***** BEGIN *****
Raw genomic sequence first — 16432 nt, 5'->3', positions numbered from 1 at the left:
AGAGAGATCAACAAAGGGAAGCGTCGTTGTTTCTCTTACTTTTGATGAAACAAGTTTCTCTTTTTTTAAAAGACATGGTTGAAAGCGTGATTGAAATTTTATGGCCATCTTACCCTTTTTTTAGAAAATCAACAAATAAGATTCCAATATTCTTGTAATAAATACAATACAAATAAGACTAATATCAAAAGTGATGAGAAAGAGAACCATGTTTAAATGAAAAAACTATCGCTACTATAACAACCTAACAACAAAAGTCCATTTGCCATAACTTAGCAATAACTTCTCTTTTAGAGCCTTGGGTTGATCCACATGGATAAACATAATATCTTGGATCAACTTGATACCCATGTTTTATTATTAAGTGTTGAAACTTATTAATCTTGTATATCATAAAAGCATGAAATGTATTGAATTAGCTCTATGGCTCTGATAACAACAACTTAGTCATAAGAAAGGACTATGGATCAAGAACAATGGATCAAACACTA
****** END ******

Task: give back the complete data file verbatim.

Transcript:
Raw genomic sequence first — 16432 nt, 5'->3', positions numbered from 1 at the left:
AGAGAGATCAACAAAGGGAAGCGTCGTTGTTTCTCTTACTTTTGATGAAACAAGTTTCTCTTTTTTTAAAAGACATGGTTGAAAGCGTGATTGAAATTTTATGGCCATCTTACCCTTTTTTTAGAAAATCAACAAATAAGATTCCAATATTCTTGTAATAAATACAATACAAATAAGACTAATATCAAAAGTGATGAGAAAGAGAACCATGTTTAAATGAAAAAACTATCGCTACTATAACAACCTAACAACAAAAGTCCATTTGCCATAACTTAGCAATAACTTCTCTTTTAGAGCCTTGGGTTGATCCACATGGATAAACATAATATCTTGGATCAACTTGATACCCATGTTTTATTATTAAGTGTTGAAACTTATTAATCTTGTATATCATAAAAGCATGAAATGTATTGAATTAGCTCTATGGCTCTGATAACAACAACTTAGTCATAAGAAAGGACTATGGATCAAGAACAATGGATCAAACACTA